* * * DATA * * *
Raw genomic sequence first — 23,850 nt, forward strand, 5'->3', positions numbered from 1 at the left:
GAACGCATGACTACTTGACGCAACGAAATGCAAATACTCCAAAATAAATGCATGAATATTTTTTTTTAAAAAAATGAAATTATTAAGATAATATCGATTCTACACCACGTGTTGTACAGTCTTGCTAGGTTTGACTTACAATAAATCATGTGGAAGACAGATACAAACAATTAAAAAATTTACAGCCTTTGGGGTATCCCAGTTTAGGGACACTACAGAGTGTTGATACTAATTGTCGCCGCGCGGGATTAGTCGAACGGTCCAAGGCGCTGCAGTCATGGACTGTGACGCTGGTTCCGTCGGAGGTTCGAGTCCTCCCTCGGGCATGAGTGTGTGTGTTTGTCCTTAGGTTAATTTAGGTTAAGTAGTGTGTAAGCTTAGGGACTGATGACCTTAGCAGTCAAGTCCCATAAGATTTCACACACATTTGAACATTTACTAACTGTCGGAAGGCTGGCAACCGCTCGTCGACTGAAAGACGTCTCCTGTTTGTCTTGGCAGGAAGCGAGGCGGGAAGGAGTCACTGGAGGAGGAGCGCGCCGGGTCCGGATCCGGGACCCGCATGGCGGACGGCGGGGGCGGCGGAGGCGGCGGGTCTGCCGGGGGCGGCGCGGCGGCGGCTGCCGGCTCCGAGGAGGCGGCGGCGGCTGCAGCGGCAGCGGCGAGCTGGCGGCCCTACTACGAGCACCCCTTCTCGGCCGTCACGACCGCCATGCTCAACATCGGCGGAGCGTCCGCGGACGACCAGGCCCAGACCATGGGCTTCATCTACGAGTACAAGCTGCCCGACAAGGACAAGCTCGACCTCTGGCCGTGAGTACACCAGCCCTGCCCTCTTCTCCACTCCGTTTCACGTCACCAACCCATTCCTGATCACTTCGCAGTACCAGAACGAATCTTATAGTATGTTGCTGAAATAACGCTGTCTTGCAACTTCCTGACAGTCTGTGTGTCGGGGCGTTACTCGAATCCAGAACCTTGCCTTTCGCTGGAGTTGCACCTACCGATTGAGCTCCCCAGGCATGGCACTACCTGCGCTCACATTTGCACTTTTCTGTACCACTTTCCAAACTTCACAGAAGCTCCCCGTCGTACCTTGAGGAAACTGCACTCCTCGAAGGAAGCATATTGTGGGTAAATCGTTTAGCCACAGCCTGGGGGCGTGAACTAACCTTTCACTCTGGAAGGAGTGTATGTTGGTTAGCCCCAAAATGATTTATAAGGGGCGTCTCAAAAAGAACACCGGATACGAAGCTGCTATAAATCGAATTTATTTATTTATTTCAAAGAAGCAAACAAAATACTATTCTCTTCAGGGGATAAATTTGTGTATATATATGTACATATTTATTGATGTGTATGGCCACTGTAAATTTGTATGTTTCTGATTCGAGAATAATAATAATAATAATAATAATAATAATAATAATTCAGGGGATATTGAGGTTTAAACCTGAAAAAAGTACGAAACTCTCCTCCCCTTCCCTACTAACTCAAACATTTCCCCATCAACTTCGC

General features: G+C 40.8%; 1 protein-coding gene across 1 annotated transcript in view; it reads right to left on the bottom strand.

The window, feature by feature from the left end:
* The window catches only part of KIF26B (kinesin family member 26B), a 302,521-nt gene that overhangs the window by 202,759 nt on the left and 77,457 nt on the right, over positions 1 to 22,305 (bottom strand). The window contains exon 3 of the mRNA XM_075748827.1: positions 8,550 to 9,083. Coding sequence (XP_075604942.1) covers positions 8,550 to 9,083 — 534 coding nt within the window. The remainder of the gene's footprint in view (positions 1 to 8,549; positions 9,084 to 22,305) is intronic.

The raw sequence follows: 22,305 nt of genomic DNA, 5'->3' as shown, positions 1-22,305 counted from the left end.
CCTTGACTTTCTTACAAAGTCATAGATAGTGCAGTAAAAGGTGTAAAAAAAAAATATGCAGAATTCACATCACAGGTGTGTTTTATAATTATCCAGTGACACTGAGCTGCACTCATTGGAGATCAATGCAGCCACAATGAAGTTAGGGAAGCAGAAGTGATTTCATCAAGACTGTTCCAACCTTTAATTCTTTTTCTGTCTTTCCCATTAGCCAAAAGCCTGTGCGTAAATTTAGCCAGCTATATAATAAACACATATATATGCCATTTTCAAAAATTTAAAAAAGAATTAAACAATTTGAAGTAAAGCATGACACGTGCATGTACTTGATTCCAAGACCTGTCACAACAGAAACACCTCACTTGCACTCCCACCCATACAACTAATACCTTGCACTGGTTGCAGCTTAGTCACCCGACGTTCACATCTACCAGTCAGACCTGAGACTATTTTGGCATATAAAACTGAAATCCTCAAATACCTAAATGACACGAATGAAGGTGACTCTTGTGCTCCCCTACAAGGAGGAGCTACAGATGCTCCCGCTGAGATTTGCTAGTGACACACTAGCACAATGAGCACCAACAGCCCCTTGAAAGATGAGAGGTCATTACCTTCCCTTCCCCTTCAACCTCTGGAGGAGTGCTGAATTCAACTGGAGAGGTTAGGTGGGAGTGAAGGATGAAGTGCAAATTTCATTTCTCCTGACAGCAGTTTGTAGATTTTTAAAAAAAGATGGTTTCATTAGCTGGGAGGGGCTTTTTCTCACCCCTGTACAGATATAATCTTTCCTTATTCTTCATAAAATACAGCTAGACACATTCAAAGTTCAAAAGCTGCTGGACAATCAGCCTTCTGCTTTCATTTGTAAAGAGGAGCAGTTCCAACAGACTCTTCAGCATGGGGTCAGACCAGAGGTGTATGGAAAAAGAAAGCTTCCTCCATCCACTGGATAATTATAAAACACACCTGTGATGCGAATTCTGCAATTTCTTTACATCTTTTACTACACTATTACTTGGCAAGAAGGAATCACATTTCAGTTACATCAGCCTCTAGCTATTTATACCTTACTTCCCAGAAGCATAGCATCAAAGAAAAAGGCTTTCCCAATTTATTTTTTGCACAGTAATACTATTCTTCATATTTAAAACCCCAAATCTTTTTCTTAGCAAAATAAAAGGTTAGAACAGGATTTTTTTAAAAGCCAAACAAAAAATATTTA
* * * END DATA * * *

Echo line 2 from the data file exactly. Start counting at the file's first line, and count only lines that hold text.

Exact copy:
GAACGCATGACTACTTGACGCAACGAAATGCAAATACTCCAAAATAAATGCATGAATATTTTTTTTTAAAAAAATGAAATTATTAAGATAATATCGATTCTACACCACGTGTTGTACAGTCTTGCTAGGTTTGACTTACAATAAATCATGTGGAAGACAGATACAAACAATTAAAAAATTTACAGCCTTTGGGGTATCCCAGTTTAGGGACACTACAGAGTGTTGATACTAATTGTCGCCGCGCGGGATTAGTCGAACGGTCCAAGGCGCTGCAGTCATGGACTGTGACGCTGGTTCCGTCGGAGGTTCGAGTCCTCCCTCGGGCATGAGTGTGTGTGTTTGTCCTTAGGTTAATTTAGGTTAAGTAGTGTGTAAGCTTAGGGACTGATGACCTTAGCAGTCAAGTCCCATAAGATTTCACACACATTTGAACATTTACTAACTGTCGGAAGGCTGGCAACCGCTCGTCGACTGAAAGACGTCTCCTGTTTGTCTTGGCAGGAAGCGAGGCGGGAAGGAGTCACTGGAGGAGGAGCGCGCCGGGTCCGGATCCGGGACCCGCATGGCGGACGGCGGGGGCGGCGGAGGCGGCGGGTCTGCCGGGGGCGGCGCGGCGGCGGCTGCCGGCTCCGAGGAGGCGGCGGCGGCTGCAGCGGCAGCGGCGAGCTGGCGGCCCTACTACGAGCACCCCTTCTCGGCCGTCACGACCGCCATGCTCAACATCGGCGGAGCGTCCGCGGACGACCAGGCCCAGACCATGGGCTTCATCTACGAGTACAAGCTGCCCGACAAGGACAAGCTCGACCTCTGGCCGTGAGTACACCAGCCCTGCCCTCTTCTCCACTCCGTTTCACGTCACCAACCCATTCCTGATCACTTCGCAGTACCAGAACGAATCTTATAGTATGTTGCTGAAATAACGCTGTCTTGCAACTTCCTGACAGTCTGTGTGTCGGGGCGTTACTCGAATCCAGAACCTTGCCTTTCGCTGGAGTTGCACCTACCGATTGAGCTCCCCAGGCATGGCACTACCTGCGCTCACATTTGCACTTTTCTGTACCACTTTCCAAACTTCACAGAAGCTCCCCGTCGTACCTTGAGGAAACTGCACTCCTCGAAGGAAGCATATTGTGGGTAAATCGTTTAGCCACAGCCTGGGGGCGTGAACTAACCTTTCACTCTGGAAGGAGTGTATGTTGGTTAGCCCCAAAATGATTTATAAGGGGCGTCTCAAAAAGAACACCGGATACGAAGCTGCTATAAATCGAATTTATTTATTTATTTCAAAGAAGCAAACAAAATACTATTCTCTTCAGGGGATAAATTTGTGTATATATATGTACATATTTATTGATGTGTATGGCCACTGTAAATTTGTATGTTTCTGATTCGAGAATAATAATAATAATAATAATAATAATAATAATAATTCAGGGGATATTGAGGTTTAAACCTGAAAAAAGTACGAAACTCTCCTCCCCTTCCCTACTAACTCAAACATTTCCCCATCAACTTCGC